Manager in homes scandal found dead

Care inquiry: Death as charges brought over alleged assaults
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The Independent Online
The former manager of two private homes in which mentally handicapped residents were allegedly sexually and physically abused has been found dead shortly after being told he was going to face charges of ill- treatment.

Gordon Rowe, who set up and ran the homes in Stoke Poges, near Slough, Buckinghamshire, for 10 years until 1993, is believed to have taken his own life. His body was found in a car in Crowthorne, Berkshire, early on Monday morning. A tube had been fitted from the exhaust pipe into the vehicle.

Mr Rowe was at the centre of an 18-month police investigation, in which 700 people were interviewed following allegations, first reported in the Independent, that mentally handicapped adults were raped, beaten and humiliated.

It is understood that a few days ago Mr Rowe learnt that he was about to be charged for ill-treatment of residents under the Mental Health Act. Mr Rowe has had a total of 40 allegations of assault levelled at him by 13 people.

The police have been investigating about a dozen people who worked at the homes, run by the company, Longcare, while Mr Rowe was in charge. Several people are expected to be charged in the next few weeks. The families of at least four former residents are trying to sue for damages for the severe traumatic stress they claimed to have suffered from their alleged abuse at the homes up to 1993.

A confidential report by Buckinghamshire County Council, which was leaked to the Independent in 1994, contained allegations which, if substantiated, would amount to one of the worst residential care scandals since systematic child sex abuse was discovered in Leicestershire homes in 1991.

It alleged that men and women at the homes were raped, forced to eat outside and locked in their rooms - sometimes for days at a time.

The document, compiled by the council's social services inspection unit, reported that one man suffered severe anal bleeding for days before he was taken to a doctor.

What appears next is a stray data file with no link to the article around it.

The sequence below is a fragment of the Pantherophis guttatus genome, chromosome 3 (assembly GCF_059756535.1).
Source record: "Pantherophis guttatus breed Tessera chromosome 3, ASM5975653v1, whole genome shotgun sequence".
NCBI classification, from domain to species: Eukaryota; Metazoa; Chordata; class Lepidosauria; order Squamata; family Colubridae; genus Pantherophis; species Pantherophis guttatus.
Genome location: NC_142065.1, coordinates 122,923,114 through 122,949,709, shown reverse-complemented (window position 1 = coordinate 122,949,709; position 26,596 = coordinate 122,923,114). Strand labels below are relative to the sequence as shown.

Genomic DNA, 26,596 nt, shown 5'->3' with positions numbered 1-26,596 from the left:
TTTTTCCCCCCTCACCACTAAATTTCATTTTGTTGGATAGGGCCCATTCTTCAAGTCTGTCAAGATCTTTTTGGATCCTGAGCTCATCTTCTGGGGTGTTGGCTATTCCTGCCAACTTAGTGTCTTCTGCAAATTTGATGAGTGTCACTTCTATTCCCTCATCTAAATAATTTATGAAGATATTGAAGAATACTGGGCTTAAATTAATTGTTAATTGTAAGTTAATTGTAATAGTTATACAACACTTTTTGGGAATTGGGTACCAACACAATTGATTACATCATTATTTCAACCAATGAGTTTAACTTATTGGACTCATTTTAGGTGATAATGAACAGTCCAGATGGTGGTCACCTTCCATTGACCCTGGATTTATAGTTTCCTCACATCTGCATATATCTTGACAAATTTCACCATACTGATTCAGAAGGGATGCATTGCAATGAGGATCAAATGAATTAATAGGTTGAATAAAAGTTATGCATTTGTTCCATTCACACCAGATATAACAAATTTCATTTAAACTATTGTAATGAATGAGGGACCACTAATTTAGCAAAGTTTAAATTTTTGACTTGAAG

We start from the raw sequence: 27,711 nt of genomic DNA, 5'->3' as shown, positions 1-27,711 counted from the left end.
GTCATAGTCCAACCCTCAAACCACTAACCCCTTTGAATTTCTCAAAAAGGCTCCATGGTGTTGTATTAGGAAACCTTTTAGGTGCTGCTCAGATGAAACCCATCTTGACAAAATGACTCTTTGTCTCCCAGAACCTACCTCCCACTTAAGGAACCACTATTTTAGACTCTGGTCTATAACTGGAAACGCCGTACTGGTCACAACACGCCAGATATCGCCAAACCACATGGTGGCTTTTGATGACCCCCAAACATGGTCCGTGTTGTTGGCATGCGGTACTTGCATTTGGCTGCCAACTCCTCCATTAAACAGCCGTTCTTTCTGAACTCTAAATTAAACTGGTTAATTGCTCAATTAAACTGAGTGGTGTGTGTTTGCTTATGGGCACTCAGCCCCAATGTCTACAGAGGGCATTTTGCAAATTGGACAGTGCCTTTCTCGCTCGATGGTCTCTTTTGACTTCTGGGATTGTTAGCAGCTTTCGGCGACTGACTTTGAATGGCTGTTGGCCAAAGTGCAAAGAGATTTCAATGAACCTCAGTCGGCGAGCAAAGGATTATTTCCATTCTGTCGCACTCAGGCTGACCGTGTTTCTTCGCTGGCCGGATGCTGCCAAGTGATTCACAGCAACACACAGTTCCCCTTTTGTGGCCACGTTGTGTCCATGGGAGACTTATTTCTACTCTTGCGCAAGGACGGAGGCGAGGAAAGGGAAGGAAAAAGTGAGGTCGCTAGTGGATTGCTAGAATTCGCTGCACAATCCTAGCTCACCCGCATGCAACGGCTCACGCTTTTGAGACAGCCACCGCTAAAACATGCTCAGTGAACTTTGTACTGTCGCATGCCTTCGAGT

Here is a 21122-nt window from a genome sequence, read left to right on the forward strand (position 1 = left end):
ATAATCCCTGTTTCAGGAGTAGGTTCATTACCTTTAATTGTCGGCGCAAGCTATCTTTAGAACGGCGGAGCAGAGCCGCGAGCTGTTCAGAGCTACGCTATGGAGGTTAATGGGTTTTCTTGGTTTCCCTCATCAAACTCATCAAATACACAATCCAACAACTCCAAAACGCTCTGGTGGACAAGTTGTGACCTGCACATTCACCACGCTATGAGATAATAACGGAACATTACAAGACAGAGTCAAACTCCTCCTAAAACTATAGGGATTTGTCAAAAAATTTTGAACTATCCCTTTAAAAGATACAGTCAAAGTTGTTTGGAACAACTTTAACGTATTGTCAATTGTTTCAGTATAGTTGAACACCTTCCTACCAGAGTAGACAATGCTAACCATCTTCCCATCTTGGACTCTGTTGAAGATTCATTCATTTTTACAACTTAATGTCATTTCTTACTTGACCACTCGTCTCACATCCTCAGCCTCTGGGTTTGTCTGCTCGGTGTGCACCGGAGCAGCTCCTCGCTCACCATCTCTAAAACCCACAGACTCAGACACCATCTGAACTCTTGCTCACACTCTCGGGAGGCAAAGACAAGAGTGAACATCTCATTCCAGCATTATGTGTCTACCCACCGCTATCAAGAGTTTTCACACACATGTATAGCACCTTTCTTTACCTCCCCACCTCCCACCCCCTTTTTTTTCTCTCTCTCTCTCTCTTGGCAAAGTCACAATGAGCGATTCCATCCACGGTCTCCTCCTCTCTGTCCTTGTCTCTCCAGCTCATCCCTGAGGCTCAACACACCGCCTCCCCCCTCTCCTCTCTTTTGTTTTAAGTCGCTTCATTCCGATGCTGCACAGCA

The inspectors' report, which was passed to the police, concluded that residents were "continually subjected to a catalogue of abuse, deprivation, humiliation and torment"'.

Among further allegations made against Gordon Rowe were that in 1992 staff saw him kick a young man, who had the mental age of a child, in the stomach; force-feed a 47-year-old woman suffering from Down's syndrome; and hose down with freezing water in mid-winter a 39-year-old man who had incontinence.

Buckinghamshire County Council's report on the allegations was completed in June 1994 but the council's social services department kept its findings confidential.

They agreed to let the homes remain open, providing that Mr Rowe severed all ties with them. It added that the present management has made improvements.

The two homes, Stoke Place and Stoke Green, are now run by Mr Rowe's son, Nigel, who was unavailable for comment yesterday.

Detective Superintendent Jon Bound, who led the investigation, said yesterday: "More than 12 people were investigated during the inquiry. I anticipate in the next few weeks we will be taking action as a result of the wide-ranging allegations of sexual and physical abuse and ill-treatment."

A spokesman from Buckinghamshire council, said that the police investigations resulted from information obtained by the council's social services department. He added that the council had acted in the best interests of the home's residents at all time.

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